A solution like Access Capture will streamline and automate the majority of the packaging and testing tasks that end users or a designated tester normally performs for a Windows 10 update. This capability shifts the focus of the update process away from the management of individual data points and towards the management of the project itself. Packaging tools also track the assets and tasks that are in progress during an update, allowing reports to be generated in real time.
In a Business-as-Usual scenario, Group Managers are usually the head of the infrastructure services team. They own the software distribution process, including the post-distribution tasks such as the disposition of unneeded hardware, inventory updates and initial support.
They are most interested in integrating the infrastructure’s current technology with other products to handle software distribution. These managers are also responsible for the end-user rollout, including developing an achievable distribution schedule.
Application packaging solutions allow group managers to manage distributions from a central location and trigger them automatically on a pre-defined schedule. They can also automate the process for pushing device details to other tools on a schedule. Additionally, some packaging solutions generate drop sheets with migration information, which can greatly increase migration efficiency.
Senior management stakeholders are most concerned with high-level agendas, including the introduction of self-service automation, moving towards a Virtual Desktop Infrastructure (VDI) and DNS, DHCP and IP address (DDI) management.
For them, the nitty-gritty of app management is too technical, dry and boring. Implementing an IT automation solution to help with that isn’t about how much faster you can run 100 apps through the packaging and testing cycle but about the impact this could have on their bigger agenda items. For example, you have to get apps to a certain method of distribution on the virtual desktops. So you need to be able to test them first and repeat the tests for Windows-as-a-Service and by implementing a solution like Capture this is possible within the next X months.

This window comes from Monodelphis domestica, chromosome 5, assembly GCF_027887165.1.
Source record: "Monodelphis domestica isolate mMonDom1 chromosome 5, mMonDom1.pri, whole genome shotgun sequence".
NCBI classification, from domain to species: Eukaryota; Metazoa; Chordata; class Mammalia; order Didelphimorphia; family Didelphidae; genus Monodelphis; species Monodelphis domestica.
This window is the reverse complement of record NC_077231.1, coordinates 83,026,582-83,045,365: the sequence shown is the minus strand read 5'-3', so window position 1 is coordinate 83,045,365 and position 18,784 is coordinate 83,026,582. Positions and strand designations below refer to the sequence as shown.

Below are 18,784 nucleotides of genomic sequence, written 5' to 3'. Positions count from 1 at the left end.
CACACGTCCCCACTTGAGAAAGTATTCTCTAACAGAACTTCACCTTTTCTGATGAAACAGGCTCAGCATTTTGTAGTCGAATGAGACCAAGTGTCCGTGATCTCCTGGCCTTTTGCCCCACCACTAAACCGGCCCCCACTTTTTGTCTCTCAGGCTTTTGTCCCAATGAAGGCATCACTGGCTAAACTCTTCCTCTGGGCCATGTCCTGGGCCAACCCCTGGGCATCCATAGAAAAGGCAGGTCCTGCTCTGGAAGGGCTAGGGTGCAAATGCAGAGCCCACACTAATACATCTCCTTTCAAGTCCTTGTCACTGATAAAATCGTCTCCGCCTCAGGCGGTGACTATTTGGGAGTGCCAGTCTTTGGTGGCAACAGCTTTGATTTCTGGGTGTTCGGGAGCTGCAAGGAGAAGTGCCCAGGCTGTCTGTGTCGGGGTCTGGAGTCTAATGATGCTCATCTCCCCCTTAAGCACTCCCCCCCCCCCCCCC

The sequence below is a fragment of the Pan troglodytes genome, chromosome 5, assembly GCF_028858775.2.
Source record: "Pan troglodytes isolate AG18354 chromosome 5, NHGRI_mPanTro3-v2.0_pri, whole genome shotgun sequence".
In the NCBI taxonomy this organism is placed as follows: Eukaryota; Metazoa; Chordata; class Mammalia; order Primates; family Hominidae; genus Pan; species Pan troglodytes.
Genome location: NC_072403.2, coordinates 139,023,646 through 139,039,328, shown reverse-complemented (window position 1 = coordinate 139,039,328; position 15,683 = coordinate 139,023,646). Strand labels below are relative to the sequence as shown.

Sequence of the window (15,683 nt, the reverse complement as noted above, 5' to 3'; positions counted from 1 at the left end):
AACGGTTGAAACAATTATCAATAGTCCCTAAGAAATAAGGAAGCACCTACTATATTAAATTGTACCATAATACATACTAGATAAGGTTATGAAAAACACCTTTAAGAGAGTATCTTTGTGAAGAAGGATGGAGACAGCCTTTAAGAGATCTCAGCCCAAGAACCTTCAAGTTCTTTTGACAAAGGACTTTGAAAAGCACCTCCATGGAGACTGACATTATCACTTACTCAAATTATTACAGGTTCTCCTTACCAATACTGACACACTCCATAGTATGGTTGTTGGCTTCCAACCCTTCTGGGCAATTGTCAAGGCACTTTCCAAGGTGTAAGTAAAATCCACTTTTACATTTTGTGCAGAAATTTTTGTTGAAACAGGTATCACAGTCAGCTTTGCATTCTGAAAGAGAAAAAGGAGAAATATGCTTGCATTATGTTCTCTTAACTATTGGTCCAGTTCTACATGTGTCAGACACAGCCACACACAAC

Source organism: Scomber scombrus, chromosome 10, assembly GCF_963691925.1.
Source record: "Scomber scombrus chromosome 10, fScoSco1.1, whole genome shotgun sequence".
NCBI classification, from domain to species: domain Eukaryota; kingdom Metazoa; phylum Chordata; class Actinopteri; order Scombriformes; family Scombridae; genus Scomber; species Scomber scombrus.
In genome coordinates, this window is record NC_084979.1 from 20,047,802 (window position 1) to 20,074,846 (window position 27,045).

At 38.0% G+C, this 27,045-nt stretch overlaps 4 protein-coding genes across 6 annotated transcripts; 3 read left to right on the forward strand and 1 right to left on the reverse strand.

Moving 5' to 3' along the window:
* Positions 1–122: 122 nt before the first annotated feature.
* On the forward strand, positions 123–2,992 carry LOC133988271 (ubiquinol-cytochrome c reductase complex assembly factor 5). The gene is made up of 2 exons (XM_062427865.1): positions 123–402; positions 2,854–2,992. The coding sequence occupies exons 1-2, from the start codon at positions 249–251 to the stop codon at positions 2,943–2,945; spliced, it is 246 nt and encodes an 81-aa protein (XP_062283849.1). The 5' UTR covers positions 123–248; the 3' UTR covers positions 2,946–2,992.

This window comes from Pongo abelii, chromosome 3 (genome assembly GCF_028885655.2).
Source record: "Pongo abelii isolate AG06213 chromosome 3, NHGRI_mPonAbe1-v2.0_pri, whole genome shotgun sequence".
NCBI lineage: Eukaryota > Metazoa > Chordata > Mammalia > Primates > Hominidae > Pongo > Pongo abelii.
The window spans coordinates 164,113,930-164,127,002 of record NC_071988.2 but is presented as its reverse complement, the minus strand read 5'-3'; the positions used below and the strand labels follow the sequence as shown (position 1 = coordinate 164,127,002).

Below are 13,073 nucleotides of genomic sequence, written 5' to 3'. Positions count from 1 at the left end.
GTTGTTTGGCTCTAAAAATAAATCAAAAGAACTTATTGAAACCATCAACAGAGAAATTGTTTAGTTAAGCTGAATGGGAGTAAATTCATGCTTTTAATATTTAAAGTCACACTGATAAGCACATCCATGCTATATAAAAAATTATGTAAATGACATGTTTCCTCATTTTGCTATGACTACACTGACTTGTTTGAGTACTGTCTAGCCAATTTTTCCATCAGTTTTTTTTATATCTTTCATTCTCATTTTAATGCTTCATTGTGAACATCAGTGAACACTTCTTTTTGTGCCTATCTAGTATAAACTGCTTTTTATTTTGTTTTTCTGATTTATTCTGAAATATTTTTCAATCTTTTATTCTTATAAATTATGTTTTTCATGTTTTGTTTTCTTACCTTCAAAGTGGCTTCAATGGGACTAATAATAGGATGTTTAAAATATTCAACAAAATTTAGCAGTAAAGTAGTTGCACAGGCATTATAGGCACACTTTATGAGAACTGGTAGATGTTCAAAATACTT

These tools also allow senior managers to easily extract the real-time data they need from a central dashboard.
In summary, application packaging and testing automation benefits are applicable to all types or roles within an organization — everyone is looking to automation to be more efficient, streamline or even eliminate tedious, complex, and labor-intensive tasks (e.g., documentation creation comes to mind) and as a result, make the process more repeatable and therefore scalable. This in turn enables the organization to be more agile and increase its time to market.
The message is the same at its core, but based on their specific focus, you have to see the world through your stakeholders’ eyes and focus on the benefits they will care about most.
Please feel free to contact us for a complementary consultation if you would like more information or have specific questions on how to position Access IT Automation or app packaging and testing automation in general internally.